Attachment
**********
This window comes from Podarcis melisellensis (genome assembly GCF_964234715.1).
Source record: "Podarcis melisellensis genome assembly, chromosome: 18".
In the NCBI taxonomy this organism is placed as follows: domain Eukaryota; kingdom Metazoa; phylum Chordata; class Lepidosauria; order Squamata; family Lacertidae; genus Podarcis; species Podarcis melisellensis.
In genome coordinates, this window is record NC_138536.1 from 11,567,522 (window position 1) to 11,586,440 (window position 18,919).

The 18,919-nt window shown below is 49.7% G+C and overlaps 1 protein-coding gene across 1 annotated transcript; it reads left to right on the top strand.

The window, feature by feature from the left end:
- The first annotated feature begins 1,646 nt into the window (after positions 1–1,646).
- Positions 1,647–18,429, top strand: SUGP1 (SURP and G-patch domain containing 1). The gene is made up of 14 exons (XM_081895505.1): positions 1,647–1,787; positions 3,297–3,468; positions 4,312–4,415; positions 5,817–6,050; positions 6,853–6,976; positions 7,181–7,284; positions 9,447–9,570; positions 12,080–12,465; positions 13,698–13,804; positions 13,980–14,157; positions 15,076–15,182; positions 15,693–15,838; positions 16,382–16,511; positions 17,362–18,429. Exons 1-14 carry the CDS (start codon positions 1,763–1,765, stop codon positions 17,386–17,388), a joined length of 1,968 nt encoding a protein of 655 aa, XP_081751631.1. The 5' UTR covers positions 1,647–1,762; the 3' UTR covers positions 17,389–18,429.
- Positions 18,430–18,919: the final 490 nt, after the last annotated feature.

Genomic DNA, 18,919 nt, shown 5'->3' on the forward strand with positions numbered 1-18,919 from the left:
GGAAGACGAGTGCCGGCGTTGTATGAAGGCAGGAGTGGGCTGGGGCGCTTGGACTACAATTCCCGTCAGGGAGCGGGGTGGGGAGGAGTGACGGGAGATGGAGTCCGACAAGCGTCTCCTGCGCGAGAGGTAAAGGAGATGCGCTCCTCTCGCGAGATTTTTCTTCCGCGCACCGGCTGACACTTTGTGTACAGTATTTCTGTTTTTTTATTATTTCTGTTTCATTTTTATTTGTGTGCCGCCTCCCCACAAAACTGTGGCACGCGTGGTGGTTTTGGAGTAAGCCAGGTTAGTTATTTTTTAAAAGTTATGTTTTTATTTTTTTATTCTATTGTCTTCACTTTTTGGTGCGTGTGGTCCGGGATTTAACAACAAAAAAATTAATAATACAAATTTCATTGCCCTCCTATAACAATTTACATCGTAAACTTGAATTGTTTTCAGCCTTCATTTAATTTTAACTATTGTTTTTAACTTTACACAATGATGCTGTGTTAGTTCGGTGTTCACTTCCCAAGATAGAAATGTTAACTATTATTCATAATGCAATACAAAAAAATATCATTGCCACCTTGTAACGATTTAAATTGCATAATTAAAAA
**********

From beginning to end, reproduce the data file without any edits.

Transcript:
This window comes from Podarcis melisellensis (genome assembly GCF_964234715.1).
Source record: "Podarcis melisellensis genome assembly, chromosome: 18".
In the NCBI taxonomy this organism is placed as follows: domain Eukaryota; kingdom Metazoa; phylum Chordata; class Lepidosauria; order Squamata; family Lacertidae; genus Podarcis; species Podarcis melisellensis.
In genome coordinates, this window is record NC_138536.1 from 11,567,522 (window position 1) to 11,586,440 (window position 18,919).

The 18,919-nt window shown below is 49.7% G+C and overlaps 1 protein-coding gene across 1 annotated transcript; it reads left to right on the top strand.

The window, feature by feature from the left end:
- The first annotated feature begins 1,646 nt into the window (after positions 1–1,646).
- Positions 1,647–18,429, top strand: SUGP1 (SURP and G-patch domain containing 1). The gene is made up of 14 exons (XM_081895505.1): positions 1,647–1,787; positions 3,297–3,468; positions 4,312–4,415; positions 5,817–6,050; positions 6,853–6,976; positions 7,181–7,284; positions 9,447–9,570; positions 12,080–12,465; positions 13,698–13,804; positions 13,980–14,157; positions 15,076–15,182; positions 15,693–15,838; positions 16,382–16,511; positions 17,362–18,429. Exons 1-14 carry the CDS (start codon positions 1,763–1,765, stop codon positions 17,386–17,388), a joined length of 1,968 nt encoding a protein of 655 aa, XP_081751631.1. The 5' UTR covers positions 1,647–1,762; the 3' UTR covers positions 17,389–18,429.
- Positions 18,430–18,919: the final 490 nt, after the last annotated feature.

Genomic DNA, 18,919 nt, shown 5'->3' on the forward strand with positions numbered 1-18,919 from the left:
GGAAGACGAGTGCCGGCGTTGTATGAAGGCAGGAGTGGGCTGGGGCGCTTGGACTACAATTCCCGTCAGGGAGCGGGGTGGGGAGGAGTGACGGGAGATGGAGTCCGACAAGCGTCTCCTGCGCGAGAGGTAAAGGAGATGCGCTCCTCTCGCGAGATTTTTCTTCCGCGCACCGGCTGACACTTTGTGTACAGTATTTCTGTTTTTTTATTATTTCTGTTTCATTTTTATTTGTGTGCCGCCTCCCCACAAAACTGTGGCACGCGTGGTGGTTTTGGAGTAAGCCAGGTTAGTTATTTTTTAAAAGTTATGTTTTTATTTTTTTATTCTATTGTCTTCACTTTTTGGTGCGTGTGGTCCGGGATTTAACAACAAAAAAATTAATAATACAAATTTCATTGCCCTCCTATAACAATTTACATCGTAAACTTGAATTGTTTTCAGCCTTCATTTAATTTTAACTATTGTTTTTAACTTTACACAATGATGCTGTGTTAGTTCGGTGTTCACTTCCCAAGATAGAAATGTTAACTATTATTCATAATGCAATACAAAAAAATATCATTGCCACCTTGTAACGATTTAAATTGCATAATTAAAAA